MPs charged in Beirut attack re-elected

Two MPs charged with the explosion in the port of Beirut in 2020 were re-elected, leading some victims’ families to fear further delays in a stalled investigation into the blast.

The 2020 explosion in Beirut killed more than 215 people. (Reuters: Mohamed Azakir)

Many in Lebanon blame the disaster, which killed more than 215 people, on security shortcomings by senior political and security officials.

Responsibility for the blast emerged as a major point of contention for opposition candidates and voters.

Interior Ministry results show that Ali Hassan Khalil and Ghazi Zeaiter won seats in Baalbek-Hermel and South Lebanon, respectively.

Mr. Khalil and Mr. Zeaiter were charged in December 2020 but deny any wrongdoing and have refused to attend the hearings, citing the immunity granted to them by their parliamentary seats.

The investigations are classified, so the exact charges against them have not been made public.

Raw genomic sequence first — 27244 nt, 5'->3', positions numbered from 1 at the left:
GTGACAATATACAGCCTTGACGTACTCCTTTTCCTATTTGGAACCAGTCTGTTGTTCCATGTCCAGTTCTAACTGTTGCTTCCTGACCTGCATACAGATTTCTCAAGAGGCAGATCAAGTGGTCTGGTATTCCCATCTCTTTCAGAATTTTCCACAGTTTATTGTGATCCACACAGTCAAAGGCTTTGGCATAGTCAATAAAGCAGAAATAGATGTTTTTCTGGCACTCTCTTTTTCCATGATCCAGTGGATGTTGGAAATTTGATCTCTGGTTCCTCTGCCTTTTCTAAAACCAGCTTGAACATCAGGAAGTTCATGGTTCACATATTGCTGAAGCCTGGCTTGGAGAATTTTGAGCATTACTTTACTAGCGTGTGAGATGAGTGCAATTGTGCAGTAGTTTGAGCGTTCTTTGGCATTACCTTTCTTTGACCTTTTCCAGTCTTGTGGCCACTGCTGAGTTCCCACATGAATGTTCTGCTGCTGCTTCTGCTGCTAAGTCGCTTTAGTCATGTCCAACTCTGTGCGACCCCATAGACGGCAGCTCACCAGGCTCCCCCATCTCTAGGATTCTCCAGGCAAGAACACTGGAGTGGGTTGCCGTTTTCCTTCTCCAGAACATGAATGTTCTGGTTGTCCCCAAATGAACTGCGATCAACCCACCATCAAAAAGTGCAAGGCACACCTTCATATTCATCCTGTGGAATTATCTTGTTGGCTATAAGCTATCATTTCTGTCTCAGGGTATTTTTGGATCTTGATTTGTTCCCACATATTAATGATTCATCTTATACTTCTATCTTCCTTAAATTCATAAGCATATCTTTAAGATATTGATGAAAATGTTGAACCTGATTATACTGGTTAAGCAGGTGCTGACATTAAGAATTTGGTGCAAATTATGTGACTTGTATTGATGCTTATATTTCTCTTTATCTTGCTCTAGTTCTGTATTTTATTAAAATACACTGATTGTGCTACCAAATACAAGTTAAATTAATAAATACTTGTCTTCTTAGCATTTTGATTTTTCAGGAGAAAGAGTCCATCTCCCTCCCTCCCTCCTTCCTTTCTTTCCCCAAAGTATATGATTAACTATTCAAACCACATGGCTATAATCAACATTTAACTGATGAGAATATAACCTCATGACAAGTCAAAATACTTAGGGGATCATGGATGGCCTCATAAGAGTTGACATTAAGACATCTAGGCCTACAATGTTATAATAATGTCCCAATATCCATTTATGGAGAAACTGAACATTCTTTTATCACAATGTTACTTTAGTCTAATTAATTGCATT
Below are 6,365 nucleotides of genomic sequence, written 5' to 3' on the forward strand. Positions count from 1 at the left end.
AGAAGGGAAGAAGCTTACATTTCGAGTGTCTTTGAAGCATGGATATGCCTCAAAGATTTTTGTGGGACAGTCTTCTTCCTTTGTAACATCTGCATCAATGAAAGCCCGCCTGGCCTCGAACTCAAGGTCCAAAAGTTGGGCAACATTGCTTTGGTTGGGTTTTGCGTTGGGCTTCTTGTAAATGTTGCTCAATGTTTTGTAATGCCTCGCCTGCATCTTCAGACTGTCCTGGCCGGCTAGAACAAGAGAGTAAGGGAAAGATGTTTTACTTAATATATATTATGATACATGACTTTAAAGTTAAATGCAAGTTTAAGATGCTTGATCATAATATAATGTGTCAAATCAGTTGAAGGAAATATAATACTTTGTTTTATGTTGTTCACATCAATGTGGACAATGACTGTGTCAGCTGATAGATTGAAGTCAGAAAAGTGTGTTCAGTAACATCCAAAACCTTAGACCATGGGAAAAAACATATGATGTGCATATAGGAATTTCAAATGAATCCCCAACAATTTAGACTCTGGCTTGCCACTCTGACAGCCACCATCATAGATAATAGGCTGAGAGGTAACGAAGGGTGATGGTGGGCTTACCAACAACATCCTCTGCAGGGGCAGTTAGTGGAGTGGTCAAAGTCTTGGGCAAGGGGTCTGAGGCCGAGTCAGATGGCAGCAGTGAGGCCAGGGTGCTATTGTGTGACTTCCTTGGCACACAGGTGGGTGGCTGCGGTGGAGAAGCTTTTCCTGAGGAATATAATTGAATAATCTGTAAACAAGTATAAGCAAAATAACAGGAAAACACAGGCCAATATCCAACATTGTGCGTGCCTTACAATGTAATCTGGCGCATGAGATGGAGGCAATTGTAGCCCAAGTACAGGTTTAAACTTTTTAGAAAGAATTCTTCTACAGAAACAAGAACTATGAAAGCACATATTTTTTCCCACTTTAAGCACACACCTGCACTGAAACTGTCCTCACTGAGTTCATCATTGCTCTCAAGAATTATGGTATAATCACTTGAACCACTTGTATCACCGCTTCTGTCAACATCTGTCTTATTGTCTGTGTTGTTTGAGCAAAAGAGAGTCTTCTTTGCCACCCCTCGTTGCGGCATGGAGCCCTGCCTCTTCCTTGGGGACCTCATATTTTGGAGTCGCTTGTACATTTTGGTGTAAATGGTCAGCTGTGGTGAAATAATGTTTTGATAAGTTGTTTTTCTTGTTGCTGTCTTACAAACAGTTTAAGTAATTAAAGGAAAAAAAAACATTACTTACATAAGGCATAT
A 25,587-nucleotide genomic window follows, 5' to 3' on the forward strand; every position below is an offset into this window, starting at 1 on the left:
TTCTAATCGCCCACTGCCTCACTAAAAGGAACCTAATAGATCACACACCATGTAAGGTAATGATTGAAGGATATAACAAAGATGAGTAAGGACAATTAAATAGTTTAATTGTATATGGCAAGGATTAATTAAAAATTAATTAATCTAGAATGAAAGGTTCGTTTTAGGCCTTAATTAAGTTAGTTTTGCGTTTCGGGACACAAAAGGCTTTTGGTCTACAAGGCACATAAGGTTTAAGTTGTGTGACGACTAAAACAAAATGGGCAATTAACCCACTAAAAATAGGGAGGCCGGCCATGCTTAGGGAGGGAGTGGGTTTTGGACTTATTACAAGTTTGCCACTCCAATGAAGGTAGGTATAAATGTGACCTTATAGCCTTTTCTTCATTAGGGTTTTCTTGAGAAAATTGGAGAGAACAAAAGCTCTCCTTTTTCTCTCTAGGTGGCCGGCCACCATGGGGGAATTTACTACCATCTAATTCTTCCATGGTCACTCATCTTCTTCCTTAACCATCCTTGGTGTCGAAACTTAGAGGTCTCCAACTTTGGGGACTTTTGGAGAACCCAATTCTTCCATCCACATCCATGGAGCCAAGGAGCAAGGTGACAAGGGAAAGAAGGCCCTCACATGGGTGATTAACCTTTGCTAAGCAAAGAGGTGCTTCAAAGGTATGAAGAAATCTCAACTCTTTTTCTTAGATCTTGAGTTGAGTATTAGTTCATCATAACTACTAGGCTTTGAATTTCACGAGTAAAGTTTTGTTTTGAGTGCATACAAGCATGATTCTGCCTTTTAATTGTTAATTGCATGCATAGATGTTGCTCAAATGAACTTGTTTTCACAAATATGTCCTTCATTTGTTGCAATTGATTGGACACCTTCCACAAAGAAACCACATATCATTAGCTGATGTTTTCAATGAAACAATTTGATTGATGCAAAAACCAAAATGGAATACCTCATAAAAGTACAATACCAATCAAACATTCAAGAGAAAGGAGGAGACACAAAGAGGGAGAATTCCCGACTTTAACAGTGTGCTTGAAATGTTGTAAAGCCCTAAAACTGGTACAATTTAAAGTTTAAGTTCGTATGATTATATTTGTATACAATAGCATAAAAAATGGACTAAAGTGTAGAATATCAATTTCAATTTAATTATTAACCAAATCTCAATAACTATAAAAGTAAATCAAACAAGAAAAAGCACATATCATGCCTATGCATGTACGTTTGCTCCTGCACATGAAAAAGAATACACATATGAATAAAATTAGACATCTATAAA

Rima Zahed, whose brother Amin was killed in the explosion and sat on a committee representing victims, described their victory as a “farce”.

Another committee member, Kayan Tleis, whose 39-year-old brother Mohammad was killed in the explosion, told Reuters: “We are alarmed and provoked and do not want anyone to be above the law”.

An arrest warrant was issued against Mr. Khalil, but it was not carried out by security forces, who cited parliamentary immunity.

Lawsuits filed by suspects, including the two MPs against the judge investigating the blast, have shut down the probe for months.

Still, the victims’ relatives said they were encouraged by the victories of newcomer opposition candidates in Beirut, who took five of the 19 seats in the capital’s two constituencies.

“We have more people in parliament who can work for us… They are people who will help our cause,” Theis said.

“I hope we don’t have to wait long for justice.”


Dorothy R. Barrett

I’m a full-time blogger by passion. This is my first blog, and I'm excited to share everything that I love about technology, business, and lifestyle with you. I’m a writer by trade, and I can be found writing about tech, business, and lifestyle on my personal blog.